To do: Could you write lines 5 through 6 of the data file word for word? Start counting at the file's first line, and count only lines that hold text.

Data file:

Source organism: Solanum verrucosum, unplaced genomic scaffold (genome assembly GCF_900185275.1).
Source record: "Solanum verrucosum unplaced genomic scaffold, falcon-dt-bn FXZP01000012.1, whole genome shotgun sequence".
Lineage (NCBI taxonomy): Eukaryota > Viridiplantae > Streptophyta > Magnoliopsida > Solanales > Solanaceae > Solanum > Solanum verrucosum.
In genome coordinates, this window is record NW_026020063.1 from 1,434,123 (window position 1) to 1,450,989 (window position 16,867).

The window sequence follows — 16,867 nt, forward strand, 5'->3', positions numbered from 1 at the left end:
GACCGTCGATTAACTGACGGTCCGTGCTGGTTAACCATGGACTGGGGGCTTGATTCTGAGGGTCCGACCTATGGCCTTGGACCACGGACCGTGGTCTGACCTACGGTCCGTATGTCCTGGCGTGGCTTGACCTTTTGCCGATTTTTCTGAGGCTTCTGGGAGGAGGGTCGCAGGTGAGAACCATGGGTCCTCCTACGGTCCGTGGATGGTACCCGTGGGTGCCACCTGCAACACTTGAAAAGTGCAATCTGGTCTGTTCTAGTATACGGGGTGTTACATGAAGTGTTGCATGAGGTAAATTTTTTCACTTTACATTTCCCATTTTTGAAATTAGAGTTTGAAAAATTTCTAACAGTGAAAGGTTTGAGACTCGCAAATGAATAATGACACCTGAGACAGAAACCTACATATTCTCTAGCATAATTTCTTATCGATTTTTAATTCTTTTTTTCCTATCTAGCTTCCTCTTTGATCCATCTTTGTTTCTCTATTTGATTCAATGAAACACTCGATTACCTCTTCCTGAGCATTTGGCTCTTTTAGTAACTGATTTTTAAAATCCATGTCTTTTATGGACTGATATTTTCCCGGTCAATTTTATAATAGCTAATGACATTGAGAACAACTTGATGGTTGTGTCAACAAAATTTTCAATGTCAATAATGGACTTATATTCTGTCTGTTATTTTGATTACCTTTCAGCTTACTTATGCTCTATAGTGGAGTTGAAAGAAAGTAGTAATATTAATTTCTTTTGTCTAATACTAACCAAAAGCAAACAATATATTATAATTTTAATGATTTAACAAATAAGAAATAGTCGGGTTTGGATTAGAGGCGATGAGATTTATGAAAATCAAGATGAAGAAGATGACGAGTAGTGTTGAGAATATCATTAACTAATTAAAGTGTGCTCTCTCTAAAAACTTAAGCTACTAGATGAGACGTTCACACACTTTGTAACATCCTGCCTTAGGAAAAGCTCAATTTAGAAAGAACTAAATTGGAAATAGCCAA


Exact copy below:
The window sequence follows — 16,867 nt, forward strand, 5'->3', positions numbered from 1 at the left end:
GACCGTCGATTAACTGACGGTCCGTGCTGGTTAACCATGGACTGGGGGCTTGATTCTGAGGGTCCGACCTATGGCCTTGGACCACGGACCGTGGTCTGACCTACGGTCCGTATGTCCTGGCGTGGCTTGACCTTTTGCCGATTTTTCTGAGGCTTCTGGGAGGAGGGTCGCAGGTGAGAACCATGGGTCCTCCTACGGTCCGTGGATGGTACCCGTGGGTGCCACCTGCAACACTTGAAAAGTGCAATCTGGTCTGTTCTAGTATACGGGGTGTTACATGAAGTGTTGCATGAGGTAAATTTTTTCACTTTACATTTCCCATTTTTGAAATTAGAGTTTGAAAAATTTCTAACAGTGAAAGGTTTGAGACTCGCAAATGAATAATGACACCTGAGACAGAAACCTACATATTCTCTAGCATAATTTCTTATCGATTTTTAATTCTTTTTTTCCTATCTAGCTTCCTCTTTGATCCATCTTTGTTTCTCTATTTGATTCAATGAAACACTCGATTACCTCTTCCTGAGCATTTGGCTCTTTTAGTAACTGATTTTTAAAATCCATGTCTTTTATGGACTGATATTTTCCCGGTCAATTTTATAATAGCTAATGACATTGAGAACAACTTGATGGTTGTGTCAACAAAATTTTCAATGTCAATAATGGACTTATATTCTGTCTGTTATTTTGATTACCTTTCAGCTTACTTATGCTCTATAGTGGAGTTGAAAGAAAGTAGTAATATTAATTTCTTTTGTCTAATACTAACCAAAAGCAAACAATATATTATAATTTTAATGATTTAACAAATAAGAAATAGTCGGGTTTGGATTAGAGGCGATGAGATTTATGAAAATCAAGATGAAGAAGATGACGAGTAGTGTTGAGAATATCATTAACTAATTAAAGTGTGCTCTCTCTAAAAACTTAAGCTACTAGATGAGACGTTCACACACTTTGTAACATCCTGCCTTAGGAAAAGCTCAATTTAGAAAGAACTAAATTGGAAATAGCCAA